Generation Reinvention : The Boomer Future
This book examines many different ways that the Boomer generation is redefining consumerism and community engagement, fulfilling its longstanding status as Generation Reinvention. You can transfer learning about this generation to your insights about younger generations that will eventually progress through similar life stages. So, in this sense, the book is not merely Boomer-centric.
The first section takes a critical look at myriad opportunities unfolding around the Boomer generation, both for branded consumer products and services and most assuredly for those industries that have traditionally targeted mature markets. You’ll discover how marketers have become more involved and evolved in their conceptualizations around a generation, and how these insights are transforming industries in the future.
The second section addresses what it means to be part of a generation and the practical implications for marketers. The terms “Baby Boomers” and “Generation” get tossed around rather freely in business, media, and political circles, but I’ve noticed some fundamental inadequacies in understanding of generational sociology and psychology. It’s time to add clarity to what it means to be part of a generation. I also review several different research studies that can help us better understand what Boomers are thinking today so we can more precisely predict where they’re heading tomorrow.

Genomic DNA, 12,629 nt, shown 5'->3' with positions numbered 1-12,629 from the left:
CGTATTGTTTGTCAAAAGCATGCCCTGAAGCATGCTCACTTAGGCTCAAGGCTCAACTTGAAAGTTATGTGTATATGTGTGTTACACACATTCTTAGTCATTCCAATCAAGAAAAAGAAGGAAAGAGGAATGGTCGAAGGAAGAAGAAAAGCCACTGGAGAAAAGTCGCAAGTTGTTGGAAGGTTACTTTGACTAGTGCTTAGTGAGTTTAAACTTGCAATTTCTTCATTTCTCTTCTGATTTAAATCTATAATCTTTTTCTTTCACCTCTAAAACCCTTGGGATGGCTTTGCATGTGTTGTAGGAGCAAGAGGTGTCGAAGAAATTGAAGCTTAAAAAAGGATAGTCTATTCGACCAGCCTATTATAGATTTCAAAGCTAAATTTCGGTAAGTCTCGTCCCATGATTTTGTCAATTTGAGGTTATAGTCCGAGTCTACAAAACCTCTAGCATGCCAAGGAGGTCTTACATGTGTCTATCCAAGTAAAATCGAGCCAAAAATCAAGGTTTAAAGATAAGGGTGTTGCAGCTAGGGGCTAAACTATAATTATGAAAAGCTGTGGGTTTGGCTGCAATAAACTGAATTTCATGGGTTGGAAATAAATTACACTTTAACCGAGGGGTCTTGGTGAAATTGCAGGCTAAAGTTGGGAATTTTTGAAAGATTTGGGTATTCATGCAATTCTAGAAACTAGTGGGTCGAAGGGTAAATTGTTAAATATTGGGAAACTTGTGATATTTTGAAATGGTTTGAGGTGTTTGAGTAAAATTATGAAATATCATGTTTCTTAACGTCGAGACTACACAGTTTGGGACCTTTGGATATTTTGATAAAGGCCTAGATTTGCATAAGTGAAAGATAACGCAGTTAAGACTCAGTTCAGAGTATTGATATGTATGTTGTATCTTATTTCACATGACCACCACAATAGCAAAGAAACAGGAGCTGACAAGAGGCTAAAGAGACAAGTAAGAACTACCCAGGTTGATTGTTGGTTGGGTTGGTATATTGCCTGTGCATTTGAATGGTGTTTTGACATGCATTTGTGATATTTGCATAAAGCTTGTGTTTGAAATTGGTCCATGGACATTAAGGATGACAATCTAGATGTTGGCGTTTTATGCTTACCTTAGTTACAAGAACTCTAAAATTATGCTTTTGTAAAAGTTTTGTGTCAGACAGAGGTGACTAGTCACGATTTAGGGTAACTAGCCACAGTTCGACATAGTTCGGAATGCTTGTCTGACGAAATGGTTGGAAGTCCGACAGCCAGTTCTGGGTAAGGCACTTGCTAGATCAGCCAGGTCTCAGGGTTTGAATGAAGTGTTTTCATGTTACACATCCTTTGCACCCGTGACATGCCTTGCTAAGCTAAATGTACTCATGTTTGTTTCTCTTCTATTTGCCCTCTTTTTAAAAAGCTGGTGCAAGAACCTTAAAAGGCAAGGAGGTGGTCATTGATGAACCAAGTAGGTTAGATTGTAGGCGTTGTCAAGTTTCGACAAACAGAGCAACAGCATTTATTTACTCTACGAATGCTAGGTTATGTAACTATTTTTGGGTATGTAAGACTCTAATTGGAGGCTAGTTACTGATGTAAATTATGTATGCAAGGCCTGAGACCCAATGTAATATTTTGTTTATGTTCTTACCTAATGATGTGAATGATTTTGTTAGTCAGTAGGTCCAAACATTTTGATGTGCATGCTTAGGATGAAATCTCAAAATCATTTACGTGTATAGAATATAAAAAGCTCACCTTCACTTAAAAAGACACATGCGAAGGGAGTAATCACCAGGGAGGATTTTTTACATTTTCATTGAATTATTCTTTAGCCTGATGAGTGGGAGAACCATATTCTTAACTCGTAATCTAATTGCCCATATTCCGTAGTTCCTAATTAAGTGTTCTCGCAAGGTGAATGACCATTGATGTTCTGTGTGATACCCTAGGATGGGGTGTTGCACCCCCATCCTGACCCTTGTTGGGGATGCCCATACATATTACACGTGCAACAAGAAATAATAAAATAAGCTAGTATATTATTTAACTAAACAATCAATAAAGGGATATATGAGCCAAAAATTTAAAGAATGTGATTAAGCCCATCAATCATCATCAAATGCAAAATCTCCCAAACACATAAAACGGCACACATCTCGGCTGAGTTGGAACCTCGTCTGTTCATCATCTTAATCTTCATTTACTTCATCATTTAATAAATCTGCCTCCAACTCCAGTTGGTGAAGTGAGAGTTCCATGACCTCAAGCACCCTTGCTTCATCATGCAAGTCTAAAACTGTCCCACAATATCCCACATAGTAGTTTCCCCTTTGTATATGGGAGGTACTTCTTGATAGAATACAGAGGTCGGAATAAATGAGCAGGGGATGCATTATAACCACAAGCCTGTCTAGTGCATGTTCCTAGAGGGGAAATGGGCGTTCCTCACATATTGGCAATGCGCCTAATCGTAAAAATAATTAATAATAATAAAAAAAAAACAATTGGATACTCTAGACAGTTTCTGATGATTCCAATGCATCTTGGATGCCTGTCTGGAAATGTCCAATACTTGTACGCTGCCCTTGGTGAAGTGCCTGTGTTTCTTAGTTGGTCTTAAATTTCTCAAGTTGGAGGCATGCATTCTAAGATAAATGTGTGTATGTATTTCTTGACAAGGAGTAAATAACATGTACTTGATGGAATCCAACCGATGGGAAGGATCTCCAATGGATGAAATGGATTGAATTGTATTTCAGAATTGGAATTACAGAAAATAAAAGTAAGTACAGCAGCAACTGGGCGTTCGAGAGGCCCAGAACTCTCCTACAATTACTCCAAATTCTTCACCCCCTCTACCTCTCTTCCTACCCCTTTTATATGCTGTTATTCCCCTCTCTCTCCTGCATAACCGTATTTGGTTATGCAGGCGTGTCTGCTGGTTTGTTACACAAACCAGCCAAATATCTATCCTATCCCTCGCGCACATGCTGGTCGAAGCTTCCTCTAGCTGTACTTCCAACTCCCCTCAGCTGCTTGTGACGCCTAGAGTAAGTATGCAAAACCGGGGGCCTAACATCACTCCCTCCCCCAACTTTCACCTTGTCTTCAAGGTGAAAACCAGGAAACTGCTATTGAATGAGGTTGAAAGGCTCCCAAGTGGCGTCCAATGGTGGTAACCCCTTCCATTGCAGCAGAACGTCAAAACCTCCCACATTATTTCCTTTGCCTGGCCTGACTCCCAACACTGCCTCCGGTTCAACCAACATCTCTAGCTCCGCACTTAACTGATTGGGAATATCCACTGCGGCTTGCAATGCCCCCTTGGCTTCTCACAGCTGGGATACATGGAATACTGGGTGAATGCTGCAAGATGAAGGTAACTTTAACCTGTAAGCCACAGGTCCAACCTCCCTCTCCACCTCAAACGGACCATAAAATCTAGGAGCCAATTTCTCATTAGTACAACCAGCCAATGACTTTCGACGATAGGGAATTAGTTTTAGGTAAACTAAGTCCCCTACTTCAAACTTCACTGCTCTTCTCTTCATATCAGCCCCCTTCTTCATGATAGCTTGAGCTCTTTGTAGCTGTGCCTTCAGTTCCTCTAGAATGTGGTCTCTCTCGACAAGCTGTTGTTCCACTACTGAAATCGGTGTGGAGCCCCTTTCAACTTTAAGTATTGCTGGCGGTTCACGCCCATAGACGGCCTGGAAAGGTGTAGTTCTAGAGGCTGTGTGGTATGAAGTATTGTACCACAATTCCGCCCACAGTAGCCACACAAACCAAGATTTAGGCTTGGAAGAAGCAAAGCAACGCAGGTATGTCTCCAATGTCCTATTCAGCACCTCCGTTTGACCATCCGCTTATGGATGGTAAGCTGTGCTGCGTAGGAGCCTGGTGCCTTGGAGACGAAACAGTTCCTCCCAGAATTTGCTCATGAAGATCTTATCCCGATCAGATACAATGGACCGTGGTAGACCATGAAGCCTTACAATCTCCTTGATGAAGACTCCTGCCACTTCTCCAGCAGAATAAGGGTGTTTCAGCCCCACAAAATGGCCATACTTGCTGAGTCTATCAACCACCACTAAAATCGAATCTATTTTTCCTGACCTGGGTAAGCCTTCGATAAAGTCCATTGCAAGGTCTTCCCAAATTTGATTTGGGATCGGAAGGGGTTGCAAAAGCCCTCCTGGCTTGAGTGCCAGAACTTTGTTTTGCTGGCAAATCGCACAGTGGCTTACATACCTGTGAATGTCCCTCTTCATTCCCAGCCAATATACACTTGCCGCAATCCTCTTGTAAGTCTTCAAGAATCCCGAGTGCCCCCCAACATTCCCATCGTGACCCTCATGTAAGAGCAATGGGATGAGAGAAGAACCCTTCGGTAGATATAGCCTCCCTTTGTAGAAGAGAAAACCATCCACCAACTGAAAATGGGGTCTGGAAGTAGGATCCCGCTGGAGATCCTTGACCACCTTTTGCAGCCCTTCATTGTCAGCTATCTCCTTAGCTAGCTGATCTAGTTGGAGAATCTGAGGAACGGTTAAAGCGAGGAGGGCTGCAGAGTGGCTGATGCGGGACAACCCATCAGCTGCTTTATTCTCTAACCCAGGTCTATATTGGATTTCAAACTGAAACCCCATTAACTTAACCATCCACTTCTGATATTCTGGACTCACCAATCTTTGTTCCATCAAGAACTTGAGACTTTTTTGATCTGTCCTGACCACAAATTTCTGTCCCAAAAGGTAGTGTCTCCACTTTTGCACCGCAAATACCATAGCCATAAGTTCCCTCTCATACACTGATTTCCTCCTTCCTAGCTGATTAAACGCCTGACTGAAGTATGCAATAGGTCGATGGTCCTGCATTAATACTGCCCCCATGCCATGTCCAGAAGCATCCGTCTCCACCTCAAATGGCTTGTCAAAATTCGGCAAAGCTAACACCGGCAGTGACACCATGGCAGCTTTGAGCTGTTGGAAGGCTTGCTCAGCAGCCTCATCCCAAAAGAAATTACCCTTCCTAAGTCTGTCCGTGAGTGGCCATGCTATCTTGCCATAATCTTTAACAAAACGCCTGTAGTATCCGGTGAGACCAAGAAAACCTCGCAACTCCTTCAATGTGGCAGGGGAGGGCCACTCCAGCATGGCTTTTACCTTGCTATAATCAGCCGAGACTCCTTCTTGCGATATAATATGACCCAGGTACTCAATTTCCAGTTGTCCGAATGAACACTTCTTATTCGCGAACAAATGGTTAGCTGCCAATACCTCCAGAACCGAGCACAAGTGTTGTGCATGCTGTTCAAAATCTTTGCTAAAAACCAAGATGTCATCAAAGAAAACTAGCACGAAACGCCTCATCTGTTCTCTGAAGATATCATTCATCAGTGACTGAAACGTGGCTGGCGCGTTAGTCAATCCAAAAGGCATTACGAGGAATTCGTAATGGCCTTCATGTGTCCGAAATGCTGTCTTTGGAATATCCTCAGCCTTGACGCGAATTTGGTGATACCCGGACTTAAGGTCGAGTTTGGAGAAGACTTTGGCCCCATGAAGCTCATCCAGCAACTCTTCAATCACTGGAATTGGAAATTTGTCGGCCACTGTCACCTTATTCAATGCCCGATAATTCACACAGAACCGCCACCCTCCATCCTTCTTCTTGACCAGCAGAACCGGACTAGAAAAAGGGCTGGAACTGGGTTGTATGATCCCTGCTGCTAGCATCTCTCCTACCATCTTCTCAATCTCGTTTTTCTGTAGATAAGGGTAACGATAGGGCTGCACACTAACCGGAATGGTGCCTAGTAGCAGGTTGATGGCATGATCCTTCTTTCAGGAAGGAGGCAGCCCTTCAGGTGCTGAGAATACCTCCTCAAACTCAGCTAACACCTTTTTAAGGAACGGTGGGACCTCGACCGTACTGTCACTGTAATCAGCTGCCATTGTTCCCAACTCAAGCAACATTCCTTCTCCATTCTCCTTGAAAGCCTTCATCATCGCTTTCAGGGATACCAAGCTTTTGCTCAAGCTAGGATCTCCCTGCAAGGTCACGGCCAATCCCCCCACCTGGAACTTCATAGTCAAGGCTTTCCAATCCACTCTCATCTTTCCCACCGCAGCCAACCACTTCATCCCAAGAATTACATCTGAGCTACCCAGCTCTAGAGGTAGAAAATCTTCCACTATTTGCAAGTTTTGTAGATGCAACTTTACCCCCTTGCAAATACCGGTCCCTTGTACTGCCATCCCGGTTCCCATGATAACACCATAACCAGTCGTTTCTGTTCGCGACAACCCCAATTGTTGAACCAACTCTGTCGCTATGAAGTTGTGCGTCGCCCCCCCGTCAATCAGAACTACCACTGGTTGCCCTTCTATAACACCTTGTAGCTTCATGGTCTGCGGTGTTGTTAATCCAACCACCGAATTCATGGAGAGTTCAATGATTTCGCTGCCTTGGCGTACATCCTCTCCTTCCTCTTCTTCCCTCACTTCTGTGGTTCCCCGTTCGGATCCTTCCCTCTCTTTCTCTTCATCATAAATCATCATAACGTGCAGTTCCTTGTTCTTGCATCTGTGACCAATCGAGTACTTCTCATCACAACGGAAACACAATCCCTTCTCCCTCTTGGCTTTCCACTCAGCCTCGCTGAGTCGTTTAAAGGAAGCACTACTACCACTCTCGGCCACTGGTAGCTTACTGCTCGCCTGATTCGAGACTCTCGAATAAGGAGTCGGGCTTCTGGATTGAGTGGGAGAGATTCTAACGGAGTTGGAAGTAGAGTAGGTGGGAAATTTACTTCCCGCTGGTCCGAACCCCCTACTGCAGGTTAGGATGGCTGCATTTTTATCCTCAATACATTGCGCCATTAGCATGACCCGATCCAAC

The third section surveys marketing campaigns across a number of industries. These case studies will augment your understanding of generational theory and research with practical applications in the marketplace. You’ll gain more nuanced insights into how different industries are reaching out to Boomers today, a presage of how they’ll continue to develop this market in the future. We also explore a few campaigns that I believe fall short of their goals.
The fourth section looks around and beyond marketing into sociology, psychology, social policies, and many of the ensuing debates about Boomers and aging. What is my point? I believe we cannot separate how we understand a market segment—in this case a generation—from broader debates about a generation’s historical value; how the generation is perceived as part of mainstream culture; how critics and supporters enliven the dialogue about a generation’s extrinsic value; and how many political and social debates about population aging intersect with the business of selling Boomer consumers products and services.
A generation busy with reinventing itself has implications for all comers: politicians, governmental entities, traditional and online media, community planners, business analysts, equity investors, nonprofit organizations, and, of course, brand marketers.
The final section addresses an underdeveloped market niche: Baby Boomer men. Since Boomer men represent slightly less than half of the generation, they are also a market force that’s calling for more focused attention. By bringing together gender and generational insights, I intend to provide businesses, nonprofits, and social policy planners with more sophisticated understanding of a generation of men who, along with their female peers, are dramatically changing social and commercial discourse.
Generation Reinvention is about Boomer reinvention and business reinvention.
Marketers have the opportunity to help characterize the changing cultural narratives about aging, making the later life stages as central to defining the American experience as youthfulness. Since “mature” is the minority group to which anyone who survives long enough will eventually belong, isn’t it about time we embrace the aging process more fully? Isn’t it time to create a vital new marketing paradigm around mature Boomers?
Boomers and astute marketers are showing us how when we pay close attention. The economy will benefit. Companies will benefit. Nonprofits will benefit. Society will benefit.
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